Saturday, October 30, 2010
Navajo Juniper Berry Seed Necklaces
This morning I went to the 22nd Annual Mesa Pow Wow. This is an inter-tribal Native American gathering that is open to the public. It was a wonderful opportunity to experience another culture or cultures. I sat in the grandstands with my son and watched as a war dance was performed. The singing and beating of the drums filled the air as we gazed upon the steady movement of the colorfully dressed men. I told my son to try listening with his eyes closed. "Allow yourself to go back in time." I suggested. It's easy to let those drums fill you up and carry you away.
There were also craft vendors at the pow wow. I enjoyed walking from booth to booth and allowing my eyes to scan the jewelry and pottery. I love that feeling when a particular piece jumps out at you. Then you examine it more closely to try to determine what it was that made your eyes stop. Today I was drawn in by the jewelry containing juniper berry seeds. Juxtaposed with the bright glass beads, they called out to be noticed.
I have a particular fondness for juniper berries. In my twenties, I woke up one morning with terrible swelling in my knees and ankles. I was in a lot of pain. A Rheumatologist put me on powerful anti inflammatories which made me feel horrible and didn't do that much for my mystery condition. I read up on the long term side effects of the drug I was on and decided to stop taking it.
I was ready to try anything, especially something natural, when a family friend and nurse practitioner shared a holistic remedy with me. I soaked golden raisins in distilled gin until the raisins were plump and the alcohol had mostly evaporated. Then I ate nine of my gin raisins a day. This might sound crazy, but distilled gin gets its flavor from juniper berries. The idea was to absorb the good medicinal properties of the juniper into my raisins. What can I tell you? It worked! Juniper berries came to my rescue and so now I have a special appreciation and fondness for them.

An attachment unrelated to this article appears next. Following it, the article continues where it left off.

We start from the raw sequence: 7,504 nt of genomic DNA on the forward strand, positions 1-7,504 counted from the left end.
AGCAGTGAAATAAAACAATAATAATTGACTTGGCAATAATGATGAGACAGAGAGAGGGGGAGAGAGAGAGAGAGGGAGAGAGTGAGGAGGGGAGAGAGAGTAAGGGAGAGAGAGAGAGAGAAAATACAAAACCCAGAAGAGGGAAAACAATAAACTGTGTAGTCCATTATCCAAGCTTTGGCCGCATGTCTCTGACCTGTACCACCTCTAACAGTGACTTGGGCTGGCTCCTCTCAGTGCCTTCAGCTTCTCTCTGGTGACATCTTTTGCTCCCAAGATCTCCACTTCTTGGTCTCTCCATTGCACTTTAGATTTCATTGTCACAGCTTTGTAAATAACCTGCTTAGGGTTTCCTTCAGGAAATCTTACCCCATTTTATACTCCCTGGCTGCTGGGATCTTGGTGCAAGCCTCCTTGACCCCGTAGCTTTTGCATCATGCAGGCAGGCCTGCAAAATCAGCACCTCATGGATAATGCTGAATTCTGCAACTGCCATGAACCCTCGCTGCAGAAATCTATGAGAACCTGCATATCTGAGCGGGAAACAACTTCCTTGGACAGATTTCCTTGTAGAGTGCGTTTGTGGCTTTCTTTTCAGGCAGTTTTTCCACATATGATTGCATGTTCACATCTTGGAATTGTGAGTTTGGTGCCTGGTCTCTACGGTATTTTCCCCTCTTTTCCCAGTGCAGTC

Apparently I'm not alone. The Navajo also feel a connection to these seeds. I've actually come across several stories today about the Navajo and juniper berries. At the pow wow I was told that evil spirits and ghosts don't like juniper berries, so wearing them is a form of protection. Navajo mothers may tie juniper berry bracelets on their children to protect them from bad dreams. Wearing juniper berry seeds is also seen as a way of connecting our inner strength with our surroundings. They are a reminder to journey through life with patience, courage and wisdom.
Now I'm back at home and sitting at the computer. A quick search led me to Winter Sun Trading Company where you can buy juniper berry seed necklaces. The listing includes a fascinating story about Juniper Seed Birth Beads by Faye Bia Knoki, a Navajo Traditional Midwife. I'll let you click on the link to read that story.
I don't really know how to conclude my post today. I don't expect everyone to start wearing juniper berry necklaces although right now I'm wearing two. I would probably find it worrisome if everyone began making their own gin raisins after reading my story. After all, I'm not a doctor or healer of any kind. I wouldn't mind it though, if this post inspired people to explore the festivals and events taking place where they live. I feel my life is enriched by all the things I learn and all the experiences I have with other cultures and traditions.